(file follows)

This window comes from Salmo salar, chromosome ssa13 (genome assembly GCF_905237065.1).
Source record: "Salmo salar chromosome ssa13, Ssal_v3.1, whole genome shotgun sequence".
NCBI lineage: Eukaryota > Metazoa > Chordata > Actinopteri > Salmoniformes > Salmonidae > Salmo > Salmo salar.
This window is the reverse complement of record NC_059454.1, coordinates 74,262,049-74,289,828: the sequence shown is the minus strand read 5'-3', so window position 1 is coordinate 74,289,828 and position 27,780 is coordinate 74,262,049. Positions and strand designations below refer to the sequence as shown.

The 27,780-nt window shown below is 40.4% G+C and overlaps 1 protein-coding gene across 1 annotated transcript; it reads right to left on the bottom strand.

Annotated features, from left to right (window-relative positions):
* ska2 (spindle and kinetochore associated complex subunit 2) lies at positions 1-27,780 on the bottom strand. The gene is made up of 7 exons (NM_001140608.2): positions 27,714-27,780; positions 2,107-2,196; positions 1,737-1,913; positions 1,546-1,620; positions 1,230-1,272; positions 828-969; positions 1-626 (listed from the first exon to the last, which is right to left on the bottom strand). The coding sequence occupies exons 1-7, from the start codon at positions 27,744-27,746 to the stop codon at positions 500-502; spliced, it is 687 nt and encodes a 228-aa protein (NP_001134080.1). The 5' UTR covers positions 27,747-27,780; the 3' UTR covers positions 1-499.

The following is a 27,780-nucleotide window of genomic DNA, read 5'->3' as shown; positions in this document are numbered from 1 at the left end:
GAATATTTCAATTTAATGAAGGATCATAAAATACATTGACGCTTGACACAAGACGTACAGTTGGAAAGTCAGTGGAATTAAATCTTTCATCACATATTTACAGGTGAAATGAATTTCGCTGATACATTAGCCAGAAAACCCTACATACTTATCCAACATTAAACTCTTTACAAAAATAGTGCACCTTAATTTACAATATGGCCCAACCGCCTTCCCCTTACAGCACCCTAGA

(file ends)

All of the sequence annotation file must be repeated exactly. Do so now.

This window comes from Salmo salar, chromosome ssa13 (genome assembly GCF_905237065.1).
Source record: "Salmo salar chromosome ssa13, Ssal_v3.1, whole genome shotgun sequence".
NCBI lineage: Eukaryota > Metazoa > Chordata > Actinopteri > Salmoniformes > Salmonidae > Salmo > Salmo salar.
This window is the reverse complement of record NC_059454.1, coordinates 74,262,049-74,289,828: the sequence shown is the minus strand read 5'-3', so window position 1 is coordinate 74,289,828 and position 27,780 is coordinate 74,262,049. Positions and strand designations below refer to the sequence as shown.

The 27,780-nt window shown below is 40.4% G+C and overlaps 1 protein-coding gene across 1 annotated transcript; it reads right to left on the bottom strand.

Annotated features, from left to right (window-relative positions):
* ska2 (spindle and kinetochore associated complex subunit 2) lies at positions 1-27,780 on the bottom strand. The gene is made up of 7 exons (NM_001140608.2): positions 27,714-27,780; positions 2,107-2,196; positions 1,737-1,913; positions 1,546-1,620; positions 1,230-1,272; positions 828-969; positions 1-626 (listed from the first exon to the last, which is right to left on the bottom strand). The coding sequence occupies exons 1-7, from the start codon at positions 27,744-27,746 to the stop codon at positions 500-502; spliced, it is 687 nt and encodes a 228-aa protein (NP_001134080.1). The 5' UTR covers positions 27,747-27,780; the 3' UTR covers positions 1-499.

The following is a 27,780-nucleotide window of genomic DNA, read 5'->3' as shown; positions in this document are numbered from 1 at the left end:
GAATATTTCAATTTAATGAAGGATCATAAAATACATTGACGCTTGACACAAGACGTACAGTTGGAAAGTCAGTGGAATTAAATCTTTCATCACATATTTACAGGTGAAATGAATTTCGCTGATACATTAGCCAGAAAACCCTACATACTTATCCAACATTAAACTCTTTACAAAAATAGTGCACCTTAATTTACAATATGGCCCAACCGCCTTCCCCTTACAGCACCCTAGA